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By Alan Breslauer on 10/20/2006, 11:34pm PT  

Guest Blogged by Alan Breslauer

Lou Dobbs and Kitty Pilgrim report on the frenzy to hire computer science graduate students by state officials fearing an e-voting machine disaster on election day. Dobbs also has a brief report on the Supreme Court decision upholding (for now) the new Arizona law requiring photo IDs of voters.

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The text-transcript of Friday's segment on Lou Dobbs Tonight follows in full...

DOBBS: With midterm elections now less than three weeks away, a mad scramble to hire technicians and experts who can troubleshoot e- voting machines in these upcoming elections. University computer departments reporting a frenzy to sign up their graduate students and ads are appearing on job Web sites like Monster.com. It's difficult to understand why such efforts are being made just now, so late.

Kitty Pilgrim reports.


KITTY PILGRIM, CNN CORRESPONDENT (voice-over): On the campus of the University of California at Davis, e-mail flyers try to recruit graduate students from one of the top computer security programs in the country. The job pays $350 a day to troubleshoot electronic voting computers at local polling places in Yolo County, California on Election Day. Most poll workers are volunteers, and many are senior citizens with limited knowledge of advanced technology. So, election officials decided to go to the experts for help.

FREDDIE OAKLEY, YOLO COUNTY ELECTION OFFICIAL: Every single day something pops up, and we discover that there's a little software glitch here or a little hardware glitch there.

So I figured graduate students in computer science, they are pretty capable of fixing just about any kind of hardware or software issue that might arise during the day that would cause a delay at the polls. I'm really looking to avoid delays for my voters and to keep these machines secure from tampering.

PILGRIM: California's been on the forefront of working to avoid a disaster, with some of the most extensive rules on electronic voting security. But because of the size and complexity of the election, California is also among the top 10 states expected to have difficulties with new e-voting machines this Election Day.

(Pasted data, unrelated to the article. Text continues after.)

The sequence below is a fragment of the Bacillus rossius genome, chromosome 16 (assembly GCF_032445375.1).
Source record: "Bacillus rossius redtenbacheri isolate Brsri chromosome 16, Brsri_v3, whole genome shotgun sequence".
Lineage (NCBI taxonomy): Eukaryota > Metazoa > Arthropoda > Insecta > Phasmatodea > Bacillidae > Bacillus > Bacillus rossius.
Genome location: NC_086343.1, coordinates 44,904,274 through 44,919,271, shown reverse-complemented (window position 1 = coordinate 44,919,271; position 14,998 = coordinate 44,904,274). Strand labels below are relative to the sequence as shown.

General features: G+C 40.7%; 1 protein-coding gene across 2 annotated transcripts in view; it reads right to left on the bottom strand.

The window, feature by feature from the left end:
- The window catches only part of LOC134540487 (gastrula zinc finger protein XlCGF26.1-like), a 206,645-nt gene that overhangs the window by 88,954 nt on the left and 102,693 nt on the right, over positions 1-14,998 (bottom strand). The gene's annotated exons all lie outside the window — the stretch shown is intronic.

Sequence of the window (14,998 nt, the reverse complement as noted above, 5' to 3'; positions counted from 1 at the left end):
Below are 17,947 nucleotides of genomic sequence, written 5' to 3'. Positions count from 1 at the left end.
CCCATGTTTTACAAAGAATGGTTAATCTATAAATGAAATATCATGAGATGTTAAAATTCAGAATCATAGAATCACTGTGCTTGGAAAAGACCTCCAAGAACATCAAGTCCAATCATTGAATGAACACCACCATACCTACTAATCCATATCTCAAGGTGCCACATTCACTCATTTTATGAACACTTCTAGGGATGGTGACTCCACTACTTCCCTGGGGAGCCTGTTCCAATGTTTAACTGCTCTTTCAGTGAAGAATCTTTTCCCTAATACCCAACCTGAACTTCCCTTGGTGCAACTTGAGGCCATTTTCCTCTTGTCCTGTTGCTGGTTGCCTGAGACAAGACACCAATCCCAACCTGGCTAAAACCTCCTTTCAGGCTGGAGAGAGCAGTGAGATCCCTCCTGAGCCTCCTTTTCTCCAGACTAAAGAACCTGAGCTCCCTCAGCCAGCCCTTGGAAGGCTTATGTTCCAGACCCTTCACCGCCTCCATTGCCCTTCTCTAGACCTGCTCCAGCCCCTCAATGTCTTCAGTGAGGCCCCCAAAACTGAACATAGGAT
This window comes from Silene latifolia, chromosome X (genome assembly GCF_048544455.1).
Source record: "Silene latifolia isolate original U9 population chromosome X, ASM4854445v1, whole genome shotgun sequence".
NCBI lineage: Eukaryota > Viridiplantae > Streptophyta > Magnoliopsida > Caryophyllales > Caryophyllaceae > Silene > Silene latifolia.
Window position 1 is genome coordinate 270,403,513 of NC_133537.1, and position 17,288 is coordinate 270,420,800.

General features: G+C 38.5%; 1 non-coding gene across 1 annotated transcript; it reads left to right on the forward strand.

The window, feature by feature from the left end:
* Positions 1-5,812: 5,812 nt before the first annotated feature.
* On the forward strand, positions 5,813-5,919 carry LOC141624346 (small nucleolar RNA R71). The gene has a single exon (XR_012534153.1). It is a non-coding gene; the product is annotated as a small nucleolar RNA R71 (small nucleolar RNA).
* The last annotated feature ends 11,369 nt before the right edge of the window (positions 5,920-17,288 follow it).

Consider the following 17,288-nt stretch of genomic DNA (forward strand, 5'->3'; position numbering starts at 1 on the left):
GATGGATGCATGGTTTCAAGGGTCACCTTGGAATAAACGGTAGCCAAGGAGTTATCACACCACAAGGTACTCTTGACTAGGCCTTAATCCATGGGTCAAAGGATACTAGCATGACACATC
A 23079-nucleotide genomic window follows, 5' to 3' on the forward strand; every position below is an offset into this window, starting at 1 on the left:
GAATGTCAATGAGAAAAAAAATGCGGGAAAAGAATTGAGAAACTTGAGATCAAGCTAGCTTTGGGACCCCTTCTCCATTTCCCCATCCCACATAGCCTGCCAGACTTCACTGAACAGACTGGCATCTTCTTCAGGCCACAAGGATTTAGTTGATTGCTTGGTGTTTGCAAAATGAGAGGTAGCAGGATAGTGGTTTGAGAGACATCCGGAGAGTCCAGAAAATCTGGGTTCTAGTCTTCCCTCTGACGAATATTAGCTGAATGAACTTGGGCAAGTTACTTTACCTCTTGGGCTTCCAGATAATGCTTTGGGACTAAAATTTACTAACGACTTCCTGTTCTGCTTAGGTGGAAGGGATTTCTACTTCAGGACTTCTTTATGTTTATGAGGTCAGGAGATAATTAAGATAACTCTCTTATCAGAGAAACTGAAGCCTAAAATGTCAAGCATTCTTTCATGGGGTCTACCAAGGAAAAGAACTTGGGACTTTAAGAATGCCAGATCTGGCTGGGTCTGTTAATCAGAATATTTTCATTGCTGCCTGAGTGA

In past elections and primaries, computer crashes of machines and electronic poll registration have left workers frustrated. In many cases, voters were turned away, and told to come back later. Now, many states are recruiting troubleshooters for Election Day.

On the job search Web site Monster.com, listings entitled extra money working on elections. There are several job postings for positions in counties throughout Maryland. Monster.com tells us there's been a steady increase in postings for computer technicians since September.


PILGRIM: The election jobs come with eight hours of paid training and the advertisement on the flier in California also reads "it ain't rocket science, but it's too complicated for mere mortals." And the real mystery is why after months of electronic voting problems, all this was left until the final weeks before the election, Lou.

DOBBS: If anyone is not worried about what's going on happen in this election, I admire their confidence. Kitty, thank you very much. Kitty Pilgrim.

The U.S. Supreme Court today said the state of Arizona can require voters to present photo IDs at polling places. Now, the justices caution they were not ruling on the constitutionality of Arizona's election law. That ruling simply allows the elections to take place with the ID law intact.

The high court justices noted that the facts in this case are hotly contested, and that federal courts still have to resolve other lawsuits challenging Arizona's election law, leaving open the possibility that the will of the people might well be expressed in the state of Arizona.

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